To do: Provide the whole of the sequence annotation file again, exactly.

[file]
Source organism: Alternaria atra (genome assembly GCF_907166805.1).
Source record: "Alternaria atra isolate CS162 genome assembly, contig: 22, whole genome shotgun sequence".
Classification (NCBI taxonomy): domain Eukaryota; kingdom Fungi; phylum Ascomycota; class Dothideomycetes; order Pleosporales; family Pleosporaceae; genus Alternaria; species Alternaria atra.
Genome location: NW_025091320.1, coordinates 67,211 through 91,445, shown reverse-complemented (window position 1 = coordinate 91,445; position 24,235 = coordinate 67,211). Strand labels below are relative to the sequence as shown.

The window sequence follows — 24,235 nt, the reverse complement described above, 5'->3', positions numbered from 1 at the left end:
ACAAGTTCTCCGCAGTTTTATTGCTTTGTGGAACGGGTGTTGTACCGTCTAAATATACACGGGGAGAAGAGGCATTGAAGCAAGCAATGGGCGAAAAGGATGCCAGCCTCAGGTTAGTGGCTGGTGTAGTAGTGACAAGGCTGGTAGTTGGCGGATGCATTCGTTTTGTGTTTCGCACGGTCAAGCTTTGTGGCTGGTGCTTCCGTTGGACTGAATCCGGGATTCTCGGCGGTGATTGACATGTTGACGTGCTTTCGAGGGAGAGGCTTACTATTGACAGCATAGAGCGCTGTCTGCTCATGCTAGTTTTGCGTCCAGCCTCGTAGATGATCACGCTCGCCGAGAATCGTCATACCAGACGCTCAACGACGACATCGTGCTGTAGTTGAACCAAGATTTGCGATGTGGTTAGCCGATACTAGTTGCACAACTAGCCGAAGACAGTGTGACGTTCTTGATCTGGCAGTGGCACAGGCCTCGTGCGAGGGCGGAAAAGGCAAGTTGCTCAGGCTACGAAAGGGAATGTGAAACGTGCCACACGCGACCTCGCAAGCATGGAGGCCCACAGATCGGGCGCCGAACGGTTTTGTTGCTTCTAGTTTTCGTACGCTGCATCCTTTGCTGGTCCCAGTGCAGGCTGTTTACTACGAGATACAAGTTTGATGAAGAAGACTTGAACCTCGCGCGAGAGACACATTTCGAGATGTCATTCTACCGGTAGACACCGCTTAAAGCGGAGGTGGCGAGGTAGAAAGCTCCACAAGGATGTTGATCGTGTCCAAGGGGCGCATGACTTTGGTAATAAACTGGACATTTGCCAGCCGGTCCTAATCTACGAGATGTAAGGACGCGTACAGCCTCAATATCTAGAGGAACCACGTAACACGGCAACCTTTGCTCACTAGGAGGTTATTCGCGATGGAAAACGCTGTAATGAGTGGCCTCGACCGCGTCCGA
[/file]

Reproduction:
Source organism: Alternaria atra (genome assembly GCF_907166805.1).
Source record: "Alternaria atra isolate CS162 genome assembly, contig: 22, whole genome shotgun sequence".
Classification (NCBI taxonomy): domain Eukaryota; kingdom Fungi; phylum Ascomycota; class Dothideomycetes; order Pleosporales; family Pleosporaceae; genus Alternaria; species Alternaria atra.
Genome location: NW_025091320.1, coordinates 67,211 through 91,445, shown reverse-complemented (window position 1 = coordinate 91,445; position 24,235 = coordinate 67,211). Strand labels below are relative to the sequence as shown.

The window sequence follows — 24,235 nt, the reverse complement described above, 5'->3', positions numbered from 1 at the left end:
ACAAGTTCTCCGCAGTTTTATTGCTTTGTGGAACGGGTGTTGTACCGTCTAAATATACACGGGGAGAAGAGGCATTGAAGCAAGCAATGGGCGAAAAGGATGCCAGCCTCAGGTTAGTGGCTGGTGTAGTAGTGACAAGGCTGGTAGTTGGCGGATGCATTCGTTTTGTGTTTCGCACGGTCAAGCTTTGTGGCTGGTGCTTCCGTTGGACTGAATCCGGGATTCTCGGCGGTGATTGACATGTTGACGTGCTTTCGAGGGAGAGGCTTACTATTGACAGCATAGAGCGCTGTCTGCTCATGCTAGTTTTGCGTCCAGCCTCGTAGATGATCACGCTCGCCGAGAATCGTCATACCAGACGCTCAACGACGACATCGTGCTGTAGTTGAACCAAGATTTGCGATGTGGTTAGCCGATACTAGTTGCACAACTAGCCGAAGACAGTGTGACGTTCTTGATCTGGCAGTGGCACAGGCCTCGTGCGAGGGCGGAAAAGGCAAGTTGCTCAGGCTACGAAAGGGAATGTGAAACGTGCCACACGCGACCTCGCAAGCATGGAGGCCCACAGATCGGGCGCCGAACGGTTTTGTTGCTTCTAGTTTTCGTACGCTGCATCCTTTGCTGGTCCCAGTGCAGGCTGTTTACTACGAGATACAAGTTTGATGAAGAAGACTTGAACCTCGCGCGAGAGACACATTTCGAGATGTCATTCTACCGGTAGACACCGCTTAAAGCGGAGGTGGCGAGGTAGAAAGCTCCACAAGGATGTTGATCGTGTCCAAGGGGCGCATGACTTTGGTAATAAACTGGACATTTGCCAGCCGGTCCTAATCTACGAGATGTAAGGACGCGTACAGCCTCAATATCTAGAGGAACCACGTAACACGGCAACCTTTGCTCACTAGGAGGTTATTCGCGATGGAAAACGCTGTAATGAGTGGCCTCGACCGCGTCCGA